Xtreme Plastics, LLC v. G&G Landscape and Hardscape, Inc. et al

Filing 28

Memorandum of Opinion and Order granting Defendants' 22 Motion to dismiss. This Court finds that it has no personal jurisdiction over G&G Landscape and Hardscape nor CATCHY, Inc. The complaint is hereby dismissed without prejudice. Judge John R. Adams on 08/16/2017. (M,TL)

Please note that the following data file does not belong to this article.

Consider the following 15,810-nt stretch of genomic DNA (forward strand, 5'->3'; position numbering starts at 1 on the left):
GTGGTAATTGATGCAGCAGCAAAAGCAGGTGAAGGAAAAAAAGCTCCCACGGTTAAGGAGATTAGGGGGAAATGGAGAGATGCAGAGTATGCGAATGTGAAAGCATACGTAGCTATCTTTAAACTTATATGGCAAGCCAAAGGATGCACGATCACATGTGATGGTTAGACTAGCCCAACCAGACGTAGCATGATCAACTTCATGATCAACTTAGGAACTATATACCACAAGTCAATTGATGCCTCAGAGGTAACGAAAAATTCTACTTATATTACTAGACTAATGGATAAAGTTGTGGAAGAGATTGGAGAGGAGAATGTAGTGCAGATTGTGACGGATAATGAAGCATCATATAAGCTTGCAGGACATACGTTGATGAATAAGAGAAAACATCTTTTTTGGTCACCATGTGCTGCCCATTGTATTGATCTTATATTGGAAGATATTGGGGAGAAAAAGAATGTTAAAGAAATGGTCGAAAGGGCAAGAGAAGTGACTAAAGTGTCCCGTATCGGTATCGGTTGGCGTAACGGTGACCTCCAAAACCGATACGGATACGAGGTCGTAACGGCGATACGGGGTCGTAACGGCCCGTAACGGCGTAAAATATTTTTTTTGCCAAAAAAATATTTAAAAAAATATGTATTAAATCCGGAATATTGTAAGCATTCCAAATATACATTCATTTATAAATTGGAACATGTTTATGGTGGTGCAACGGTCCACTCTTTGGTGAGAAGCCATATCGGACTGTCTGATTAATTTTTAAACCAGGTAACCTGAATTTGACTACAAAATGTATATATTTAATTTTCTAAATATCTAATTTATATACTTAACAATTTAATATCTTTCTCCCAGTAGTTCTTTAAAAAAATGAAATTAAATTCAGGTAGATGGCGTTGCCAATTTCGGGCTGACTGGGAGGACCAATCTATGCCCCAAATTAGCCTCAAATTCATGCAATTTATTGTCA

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UNITED STATES DISTRICT COURT NORTHERN DISTRICT OF OHIO EASTERN DIVISION Xtreme Plastics, LLC, ) ) Plaintiff, ) ) vs. ) ) G&G Landscape and Hardscape, Inc., et al., ) ) Defendants. ) ) ) CASE NO. 4:16CV2521 JUDGE JOHN R. ADAMS MEMORANDUM OF OPINION AND ORDER (Resolves Doc. 22) Pending before the Court is Defendants’ motion to dismiss this matter for lack of personal jurisdiction or in the alternative transfer the matter. Doc. 22. The motion to dismiss is GRANTED. This matter is hereby DISMISSED. I. STATEMENT OF FACTS Plaintiff Xtreme Plastics, LLC (“Xtreme”) filed this action on October 14, 2016 in the Northern District of Ohio against CATCHY, Inc. (“Catchy”) and G&G Landscape and Hardscape, Inc. (“G&G”). Plaintiff alleges that Defendants Catchy and G&G are engaged in patent infringement by producing and selling their “Catchy Can” refuse container. Non-party Incredible Solutions, LLC (“Incredible”) contacted Catchy under the auspices of contracting to sell the “Catchy Can” in Ohio. After almost three months of negotiations, Catchy and Incredible entered into a confidentiality agreement. However, Catchy and Incredible did not form any sales partnership proposal. Following the failed negotiations, Xtreme filed suit alleging that Catchy possesses minimum contacts with Ohio through the attempted transaction of business and expectations that Catchy’s products will reach the Northern District of Ohio through the stream of commerce. Defendants filed a motion to dismiss for lack of personal jurisdiction and an alternative motion to transfer venue. Defendants’ motion claims a lack of sufficient contacts to establish personal jurisdiction and an inconvenient forum under 28 U.S.C. § 1404(a). Defendants have also moved for dismissal of Defendant G&G. Xtreme has opposed the motion and Defendants have replied. The Court now resolves the motion. II. LEGAL STANDARD & ANALYSIS Federal Circuit law applies for determining jurisdiction in patent law claims. E.g. Avocent v. Huntsville Corp. v. Aten Int’l Co., Ltd., 552 F.3d 1324, 1328 (Fed. Cir. 2008). The Plaintiff bears the burden of establishing jurisdiction. American Greetings Corp. v. Cohn, 839 F.2d 1164, 1168 (6th Cir. 1988). “Determining whether personal jurisdiction exists over an out-of-state defendant involves two inquiries: whether a forum state’s long-arm statute permits service of process, and whether assertion of jurisdiction would violate due process.” Avocent Huntsville Corp. v. Aten Intern. Co., 552 F.3d 1324, 1329 (Fed. Cir. 2008). The Court need not conduct a due process analysis as the matter can be determined solely through analyzing Ohio’s long-arm statute. The relevant portions of Ohio’s long-arm statute that Plaintiff relies on for jurisdiction state that: A) A court may exercise personal jurisdiction over a person who acts directly or by an agent, as to a cause of action arising from the person's: (1) Transacting any business in this state; (2) Contracting to supply services or goods in this state; (3) Causing tortious injury by an act or omission in this state; (4) Causing tortious injury in this state by an act or omission outside this state if he regularly does or solicits business, or engages in any other persistent course of conduct, or derives substantial revenue from goods used or consumed or services rendered in this state… Ohio Rev. Code Ann. § 2307.382 (West). Plaintiff offers only conclusory statements, when referring to Defendants in the plural form, that G&G engaged in sales in Ohio and committed tortious injury in Ohio. Plaintiff alleges no contacts between G&G and Ohio and offers no evidence of G&G transacting business in Ohio, contracting in Ohio, or acting to cause tortious injuries in Ohio. Plaintiff makes no prima facie case that G&G falls under Ohio’s long-arm statute. A. Catchy did not transact any business in Ohio “Subsection (A) makes clear that for personal jurisdiction to exist under Ohio’s long-arm statute, the cause of action must arise from the defendant's conduct in Ohio.” Hitachi Med. Sys. Am., Inc. v. St. Louis Gynecology & Oncology, LLC, 2011 WL 711568, at *4 (N.D. Ohio Feb. 22, 2011). More recently, courts have identified two factors that help determine whether an out-of-state defendant “transacted business” within the meaning of the long-arm statute. See, e.g., Paglioni & Assocs., Inc. v. WinnerComm, Inc., 2007 WL 852055 (S.D.Ohio Mar.16, 2007); Shaker Constr. Group, LLC v. Schilling, 2008 WL 4346777 (S.D.Ohio Sept.18, 2008). The first factor is whether the out-of-state defendant initiated the dealing. Paglioni, 2007 WL 852055 at *9. If it were the defendant who “reached out” to the forum state to create a business relationship, the defendant has transacted business within the forum state. Id. The question of who initiates the contact, however, is but one factor to be considered and the determination is not always dependent upon who initiates the contact. Military Supply, Inc. v. Reynosa Const., Inc., 2000 WL 109783 at n. 3 (Ohio Ct.App. Jan. 26, 2000). With regard to “reaching out,” as a general rule, the use of interstate lines of communication such as mail and telephones does not automatically subject a defendant to the jurisdiction of the courts in the forum state. Benjamin v. KPMG Barbados, 2005 WL 995589 (Ohio Ct.App. Apr. 28, 2005). … The second factor is “whether the parties conducted their negotiations or discussions in the forum state, or with terms affecting the forum state.” Paglioni, 2007 WL 852055 at *9. If the parties negotiated in Ohio with provisions affecting Ohio, the non-resident transacted business in Ohio. Shaker Construction, 2008 WL 4346777 at *3. However, merely directing communications to an Ohio resident for the purpose of negotiating an agreement, without more, is insufficient to constitute “transacting business.” “Rather, there must additionally be some continuing obligation that connects the non-resident defendant to the state or some terms of the agreement that affect the state.” Id. (citing Kentucky Oaks Mall, 559 N.E.2d at 480). Id. at *4-5. Herein, Incredible, a non-party Ohio corporation, initiated negotiations. These negotiations did not physically take place in Ohio. In Hammil Mfg., which Plaintiff cites, the Court held that “…a corporate nonresident, for the purposes of personal jurisdiction, is ‘transacting any business,’ within the plain and common meaning of the phrase, where the nonresident corporation initiates, negotiates a contract, and through the course of dealing becomes obligated to make payments to an Ohio corporation.” Hammill Mfg. Co. v. Quality Rubber Prod., Inc., 82 Ohio App. 3d 369, 374, 612 N.E.2d 472, 475 (1992) (emphasis added). By Plaintiff’s own admission, Incredible initiated contact with Catchy and the negotiations fell apart before either Catchy or Incredible was obligated to make payments. Accordingly, Plaintiff has not shown that Catchy transacted any business in Ohio. B. Catchy did not contract to supply services or goods in Ohio Plaintiff claims that, by signing the June 27, 2016 letter of intent, Defendants contracted to supply goods or services in Ohio. Defendants provided uncontroverted evidence that, while the June 27, 2016 letter of intent was signed, it included changes and edits provided by Gualberto Garcia, the owner of Catchy. “If the response instead imposes conditions or introduces a new and material term, then the response constitutes a counteroffer that the original offeror may accept or reject.” Baker Hughes Inc. v. S&S Chem., LLC, 836 F.3d 554, 561 (6th Cir. 2016) (internal quotations omitted). The changes by Garcia included a change to how the profit was to be split, thereby introducing a new material term. As such, the signed letter of intent constituted a counteroffer and not an acceptance. The counteroffer by Mr. Garcia was never accepted by Incredible. Plaintiff has not shown that a contract was formed, so it cannot be said that Catchy contracted to supply services or goods in Ohio. C. Catchy did not cause tortious injury by act or omission in Ohio “Patent infringement is a tort created by federal statute, and the injury from the tort occurs where the product is sold or offered to be sold.” Red Carpet Studios v. Midwest Trading Grp., Inc., No. 1:12CV501, 2014 WL 4908317, at *2 (S.D. Ohio Sept. 30, 2014). Making all inferences in favor of the Plaintiff, this Court can only find that it was possible for the Catchy Can to have made its way through the stream of commerce into Ohio, not that it was sold in Ohio. Plaintiff has not made a prima facie case of the Catchy Can being sold in Ohio. Plaintiff argues that Catchy’s website is evidence that Catchy advertises the Catchy Can for sale in Ohio. Plaintiff offers no evidence or explanation of how Catchy’s website could be used to sell products in Ohio, as it contains no contact information and no way to interact with Catchy. Plaintiff next argues that the potentially interactive nature of Instagram coupled with Catchy posting pictures of the Catchy Can result in Catchy offering its product to be sold in Ohio. If the Court were to allow this argument, any business with a social media page could be brought into court by a unilateral act of a social media follower and would require that companies vet each social media follower to ensure that their followers only reside in locations where they would be willing to go to court. Plaintiff fails to convince the Court that possessing two (2) Instagram followers in Ohio constitutes offering to sell a product in Ohio. Plaintiff has not shown that Catchy caused tortious injury in Ohio. D. Catchy did not solicit business, or engage in any other persistent course of conduct, or derive substantial revenue from goods used or consumed or services rendered in this state “Subsection (4) applies to defendants who act outside of Ohio to cause tortious injury inside the state. Long-arm jurisdiction over such defendants exists if they regularly do or solicit business in Ohio, engage in any other persistent course of conduct, or derive substantial revenue from goods used or consumed or services rendered in this state.” Imperial Prod., Inc. v. Endura Prod., Inc., 109 F. Supp. 2d 809, 811–12 (S.D. Ohio 2000). Catchy did not regularly do or solicit business in Ohio. Catchy operates in California and only attempted to do business in Ohio based on Incredible’s solicitation. “[T]he Ohio long-arm statute requires a “proximate cause” relationship between the defendant's act and the plaintiff's cause of action.” Lexon Ins. Co. v. Devinshire Land Dev., LLC, 573 F. App'x 427, 429 (6th Cir. 2014). Signing a Confidentiality Agreement with a non-party company did not create even a “but-for” cause of the alleged patent infringement. The negotiations between Incredible and Catchy consisted of occasional communications over the course of less than three (3) months and cannot be considered “persistent” or “regular.” Plaintiff points to no other course of conduct that took place in Ohio. Plaintiff also points to no revenue that Catchy derived from goods used or services rendered in Ohio. Plaintiff, therefore, has not shown that Defendants solicited business, engaged in a persistent course of conduct, nor derived any revenue from Ohio. III. CONCLUSION Defendants’ motion to dismiss is GRANTED. This Court finds that it has no personal jurisdiction over G&G Landscape and Hardscape nor CATCHY, Inc. The complaint is hereby DISMISSED WITHOUT PREJUDICE. IT IS SO ORDERED. Date: August 16, 2017 /s/ John R. Adams Judge John R. Adams UNITED STATES DISTRICT COURT